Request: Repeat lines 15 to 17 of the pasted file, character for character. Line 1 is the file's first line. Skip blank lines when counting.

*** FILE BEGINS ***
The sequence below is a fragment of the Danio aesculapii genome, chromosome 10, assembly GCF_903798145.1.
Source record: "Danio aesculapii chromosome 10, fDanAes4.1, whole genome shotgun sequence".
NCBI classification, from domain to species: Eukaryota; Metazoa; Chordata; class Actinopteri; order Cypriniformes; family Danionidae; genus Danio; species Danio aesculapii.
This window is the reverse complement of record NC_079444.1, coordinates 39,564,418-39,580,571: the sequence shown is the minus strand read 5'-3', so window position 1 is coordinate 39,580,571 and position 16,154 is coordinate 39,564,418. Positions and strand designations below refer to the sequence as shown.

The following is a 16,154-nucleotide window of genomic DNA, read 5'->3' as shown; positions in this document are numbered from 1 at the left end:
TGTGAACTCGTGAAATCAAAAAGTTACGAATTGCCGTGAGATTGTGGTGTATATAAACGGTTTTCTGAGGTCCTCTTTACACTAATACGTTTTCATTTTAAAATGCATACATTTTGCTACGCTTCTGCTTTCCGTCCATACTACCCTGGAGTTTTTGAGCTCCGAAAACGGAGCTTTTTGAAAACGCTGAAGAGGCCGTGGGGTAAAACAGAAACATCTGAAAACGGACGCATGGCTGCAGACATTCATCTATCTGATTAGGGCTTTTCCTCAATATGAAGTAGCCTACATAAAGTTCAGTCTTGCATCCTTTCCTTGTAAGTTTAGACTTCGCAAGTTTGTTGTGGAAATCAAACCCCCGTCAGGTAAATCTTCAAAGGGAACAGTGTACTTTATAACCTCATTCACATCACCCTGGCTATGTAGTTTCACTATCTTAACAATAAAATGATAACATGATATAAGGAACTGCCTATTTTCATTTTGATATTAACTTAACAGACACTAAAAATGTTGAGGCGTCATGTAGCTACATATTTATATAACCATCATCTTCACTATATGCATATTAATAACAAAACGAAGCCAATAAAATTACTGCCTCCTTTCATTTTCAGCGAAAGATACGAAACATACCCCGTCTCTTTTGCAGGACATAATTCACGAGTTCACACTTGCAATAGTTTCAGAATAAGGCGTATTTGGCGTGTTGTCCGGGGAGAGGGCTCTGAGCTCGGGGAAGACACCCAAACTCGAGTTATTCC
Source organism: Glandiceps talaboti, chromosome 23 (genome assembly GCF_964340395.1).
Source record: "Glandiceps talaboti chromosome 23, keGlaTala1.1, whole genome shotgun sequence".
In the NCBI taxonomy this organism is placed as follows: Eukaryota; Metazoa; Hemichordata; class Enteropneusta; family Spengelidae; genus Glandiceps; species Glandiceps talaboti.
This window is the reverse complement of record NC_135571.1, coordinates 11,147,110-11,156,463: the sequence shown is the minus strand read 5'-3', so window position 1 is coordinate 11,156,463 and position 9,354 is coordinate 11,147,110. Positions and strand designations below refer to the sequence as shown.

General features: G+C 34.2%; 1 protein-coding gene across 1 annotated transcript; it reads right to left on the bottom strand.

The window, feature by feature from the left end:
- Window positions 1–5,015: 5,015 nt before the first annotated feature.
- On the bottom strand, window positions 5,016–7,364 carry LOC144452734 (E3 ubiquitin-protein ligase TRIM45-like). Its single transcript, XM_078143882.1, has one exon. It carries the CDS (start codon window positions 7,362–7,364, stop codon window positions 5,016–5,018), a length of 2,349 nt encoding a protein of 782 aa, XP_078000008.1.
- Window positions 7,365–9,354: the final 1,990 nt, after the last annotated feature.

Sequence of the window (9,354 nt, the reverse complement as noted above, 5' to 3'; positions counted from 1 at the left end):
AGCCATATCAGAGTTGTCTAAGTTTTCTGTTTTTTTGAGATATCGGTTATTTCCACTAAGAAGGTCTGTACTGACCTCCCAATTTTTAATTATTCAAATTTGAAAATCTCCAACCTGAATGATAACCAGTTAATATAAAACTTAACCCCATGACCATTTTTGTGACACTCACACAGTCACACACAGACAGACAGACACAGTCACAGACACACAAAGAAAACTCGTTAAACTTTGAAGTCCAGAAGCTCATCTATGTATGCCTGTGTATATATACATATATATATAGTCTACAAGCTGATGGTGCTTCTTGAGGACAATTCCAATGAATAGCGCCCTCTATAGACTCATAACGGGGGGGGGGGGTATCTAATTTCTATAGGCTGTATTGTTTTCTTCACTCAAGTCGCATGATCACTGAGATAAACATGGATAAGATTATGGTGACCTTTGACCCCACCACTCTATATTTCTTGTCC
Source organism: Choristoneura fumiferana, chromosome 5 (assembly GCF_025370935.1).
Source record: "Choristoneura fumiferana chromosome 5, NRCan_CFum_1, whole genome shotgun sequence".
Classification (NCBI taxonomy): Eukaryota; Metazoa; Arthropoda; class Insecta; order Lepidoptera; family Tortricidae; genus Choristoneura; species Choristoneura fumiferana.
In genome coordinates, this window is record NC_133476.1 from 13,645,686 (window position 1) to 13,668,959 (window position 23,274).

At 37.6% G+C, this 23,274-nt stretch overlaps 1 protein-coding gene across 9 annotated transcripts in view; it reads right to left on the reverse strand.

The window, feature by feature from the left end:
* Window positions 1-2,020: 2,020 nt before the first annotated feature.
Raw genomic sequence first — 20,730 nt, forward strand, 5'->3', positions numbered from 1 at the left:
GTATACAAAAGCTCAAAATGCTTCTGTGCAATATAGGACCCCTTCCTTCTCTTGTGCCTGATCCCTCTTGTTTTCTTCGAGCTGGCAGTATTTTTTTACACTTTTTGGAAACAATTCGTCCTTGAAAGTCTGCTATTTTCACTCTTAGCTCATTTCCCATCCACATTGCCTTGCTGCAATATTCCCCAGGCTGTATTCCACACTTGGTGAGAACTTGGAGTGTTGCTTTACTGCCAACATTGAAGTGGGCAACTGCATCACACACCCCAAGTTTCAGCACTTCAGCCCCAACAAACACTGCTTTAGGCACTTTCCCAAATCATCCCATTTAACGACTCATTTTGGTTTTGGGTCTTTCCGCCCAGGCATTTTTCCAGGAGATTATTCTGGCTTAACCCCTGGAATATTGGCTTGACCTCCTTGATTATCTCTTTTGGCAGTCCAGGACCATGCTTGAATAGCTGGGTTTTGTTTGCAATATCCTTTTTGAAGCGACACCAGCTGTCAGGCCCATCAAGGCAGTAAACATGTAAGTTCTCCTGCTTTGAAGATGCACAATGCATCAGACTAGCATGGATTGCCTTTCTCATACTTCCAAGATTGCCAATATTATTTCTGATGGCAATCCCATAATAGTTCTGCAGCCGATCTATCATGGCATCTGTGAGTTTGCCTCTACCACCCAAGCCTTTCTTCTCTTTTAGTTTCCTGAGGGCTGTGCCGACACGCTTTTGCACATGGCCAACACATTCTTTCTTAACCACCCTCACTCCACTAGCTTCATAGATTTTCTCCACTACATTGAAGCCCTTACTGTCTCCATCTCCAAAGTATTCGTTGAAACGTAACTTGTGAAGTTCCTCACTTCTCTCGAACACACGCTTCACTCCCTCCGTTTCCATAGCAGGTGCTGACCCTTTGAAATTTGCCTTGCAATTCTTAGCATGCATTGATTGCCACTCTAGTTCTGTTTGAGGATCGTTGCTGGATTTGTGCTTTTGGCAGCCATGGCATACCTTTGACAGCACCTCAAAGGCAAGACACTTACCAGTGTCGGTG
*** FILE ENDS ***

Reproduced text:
- Window positions 7,365–9,354: the final 1,990 nt, after the last annotated feature.

Sequence of the window (9,354 nt, the reverse complement as noted above, 5' to 3'; positions counted from 1 at the left end):
AGCCATATCAGAGTTGTCTAAGTTTTCTGTTTTTTTGAGATATCGGTTATTTCCACTAAGAAGGTCTGTACTGACCTCCCAATTTTTAATTATTCAAATTTGAAAATCTCCAACCTGAATGATAACCAGTTAATATAAAACTTAACCCCATGACCATTTTTGTGACACTCACACAGTCACACACAGACAGACAGACACAGTCACAGACACACAAAGAAAACTCGTTAAACTTTGAAGTCCAGAAGCTCATCTATGTATGCCTGTGTATATATACATATATATATAGTCTACAAGCTGATGGTGCTTCTTGAGGACAATTCCAATGAATAGCGCCCTCTATAGACTCATAACGGGGGGGGGGGGTATCTAATTTCTATAGGCTGTATTGTTTTCTTCACTCAAGTCGCATGATCACTGAGATAAACATGGATAAGATTATGGTGACCTTTGACCCCACCACTCTATATTTCTTGTCC